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The Palace of Secrets | Zookal Textbooks | Zookal Textbooks
  • Author(s) Neil Kenny
  • SubtitleBeroalde de Verville and Renaissance Conceptions of Knowledge
  • Edition
  • Published30th May 1991
  • PublisherOxford University Press UK
  • ISBN9780198158622

Beroalde de Verville and Renaissance Conceptions of Knowledge

During the Renaissance, very divergent conceptions of knowledge were debated. Dominant among these was encyclopedism, which treated knowledge as an ordered and unified circle of learning in which branches were logically related to each other. By contrast, writers like Montaigne saw human knowledge as an inherently unsystematic and subjective flux. The Palace of Secrets explores the tension between these two views by examining specific areas such as
theories of knowledge, uses of genre, and the role of fiction in philosophical texts. Examples are drawn from numerous sixteenth- and seventeenth-century texts but focus particularly on the polymath Béroalde de
Verville, whose work graphically illustrates these two competing conceptions of knowledge, since he gradually abandoned encyclopedism. Hitherto Béroalde has been mainly known for the extraordinary and notorious Moyen de parvenir; this is the first detailed study of the whole range of his work, both fictional and learned. The book straddles literary and intellectual history, and indeed it demonstrates that the division between the two has little meaning in Renaissance terms.
The intellectual conflicts which it explores have significance for the history of thought right up to the Enlightenment.

The Palace of Secrets

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  • Author(s) Neil Kenny
  • SubtitleBeroalde de Verville and Renaissance Conceptions of Knowledge
  • Edition
  • Published30th May 1991
  • PublisherOxford University Press UK
  • ISBN9780198158622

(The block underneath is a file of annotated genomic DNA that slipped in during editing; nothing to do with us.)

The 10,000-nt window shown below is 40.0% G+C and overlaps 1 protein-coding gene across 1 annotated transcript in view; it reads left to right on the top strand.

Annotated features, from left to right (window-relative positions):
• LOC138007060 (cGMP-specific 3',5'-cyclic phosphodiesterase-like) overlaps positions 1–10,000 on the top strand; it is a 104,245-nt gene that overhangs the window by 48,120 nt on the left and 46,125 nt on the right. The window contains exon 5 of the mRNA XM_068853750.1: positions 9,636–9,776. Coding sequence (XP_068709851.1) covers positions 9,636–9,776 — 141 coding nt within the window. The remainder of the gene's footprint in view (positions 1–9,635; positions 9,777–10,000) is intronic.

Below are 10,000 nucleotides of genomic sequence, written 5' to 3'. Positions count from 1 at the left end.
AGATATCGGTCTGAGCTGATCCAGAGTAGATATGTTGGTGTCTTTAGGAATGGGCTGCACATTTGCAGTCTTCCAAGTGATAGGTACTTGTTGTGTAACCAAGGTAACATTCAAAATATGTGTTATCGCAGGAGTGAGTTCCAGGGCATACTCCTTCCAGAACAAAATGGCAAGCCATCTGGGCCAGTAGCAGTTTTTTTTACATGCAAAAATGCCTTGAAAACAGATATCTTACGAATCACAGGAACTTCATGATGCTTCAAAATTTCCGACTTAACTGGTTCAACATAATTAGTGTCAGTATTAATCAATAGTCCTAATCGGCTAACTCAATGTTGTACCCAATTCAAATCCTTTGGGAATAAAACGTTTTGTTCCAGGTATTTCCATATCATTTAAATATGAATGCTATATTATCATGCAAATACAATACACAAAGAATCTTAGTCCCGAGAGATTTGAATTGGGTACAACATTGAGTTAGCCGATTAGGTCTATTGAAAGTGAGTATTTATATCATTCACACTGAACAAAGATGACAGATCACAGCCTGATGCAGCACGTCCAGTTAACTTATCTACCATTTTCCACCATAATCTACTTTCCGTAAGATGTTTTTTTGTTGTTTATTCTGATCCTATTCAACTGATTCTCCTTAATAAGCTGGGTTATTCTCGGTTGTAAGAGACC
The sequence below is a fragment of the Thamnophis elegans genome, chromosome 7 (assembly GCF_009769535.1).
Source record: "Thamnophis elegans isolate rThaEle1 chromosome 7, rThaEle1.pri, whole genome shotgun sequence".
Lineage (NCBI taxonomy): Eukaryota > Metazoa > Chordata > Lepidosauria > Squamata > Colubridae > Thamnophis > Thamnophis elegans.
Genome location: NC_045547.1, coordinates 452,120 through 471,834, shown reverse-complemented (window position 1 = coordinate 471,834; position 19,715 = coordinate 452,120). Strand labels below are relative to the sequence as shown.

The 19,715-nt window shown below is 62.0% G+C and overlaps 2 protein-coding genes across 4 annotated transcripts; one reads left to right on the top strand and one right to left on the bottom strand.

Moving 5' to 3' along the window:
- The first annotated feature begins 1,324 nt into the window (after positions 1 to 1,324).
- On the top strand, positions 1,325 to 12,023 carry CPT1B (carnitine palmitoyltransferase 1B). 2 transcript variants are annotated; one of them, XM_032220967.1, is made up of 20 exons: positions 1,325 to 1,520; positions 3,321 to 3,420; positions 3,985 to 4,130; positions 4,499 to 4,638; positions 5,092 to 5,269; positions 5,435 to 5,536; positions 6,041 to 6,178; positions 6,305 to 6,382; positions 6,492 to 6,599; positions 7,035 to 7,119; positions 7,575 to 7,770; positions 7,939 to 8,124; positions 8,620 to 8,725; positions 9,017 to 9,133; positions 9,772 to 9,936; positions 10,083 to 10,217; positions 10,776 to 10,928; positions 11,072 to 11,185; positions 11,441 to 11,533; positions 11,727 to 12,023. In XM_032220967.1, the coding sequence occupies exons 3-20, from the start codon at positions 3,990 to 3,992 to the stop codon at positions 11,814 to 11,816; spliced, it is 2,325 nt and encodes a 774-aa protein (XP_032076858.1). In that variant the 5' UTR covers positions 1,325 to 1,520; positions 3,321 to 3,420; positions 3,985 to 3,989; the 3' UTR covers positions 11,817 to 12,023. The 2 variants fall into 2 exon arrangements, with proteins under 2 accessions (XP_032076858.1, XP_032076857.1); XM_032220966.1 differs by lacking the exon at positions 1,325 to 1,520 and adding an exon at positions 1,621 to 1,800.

Beroalde de Verville and Renaissance Conceptions of Knowledge

During the Renaissance, very divergent conceptions of knowledge were debated. Dominant among these was encyclopedism, which treated knowledge as an ordered and unified circle of learning in which branches were logically related to each other. By contrast, writers like Montaigne saw human knowledge as an inherently unsystematic and subjective flux. The Palace of Secrets explores the tension between these two views by examining specific areas such as
theories of knowledge, uses of genre, and the role of fiction in philosophical texts. Examples are drawn from numerous sixteenth- and seventeenth-century texts but focus particularly on the polymath Béroalde de
Verville, whose work graphically illustrates these two competing conceptions of knowledge, since he gradually abandoned encyclopedism. Hitherto Béroalde has been mainly known for the extraordinary and notorious Moyen de parvenir; this is the first detailed study of the whole range of his work, both fictional and learned. The book straddles literary and intellectual history, and indeed it demonstrates that the division between the two has little meaning in Renaissance terms.
The intellectual conflicts which it explores have significance for the history of thought right up to the Enlightenment.
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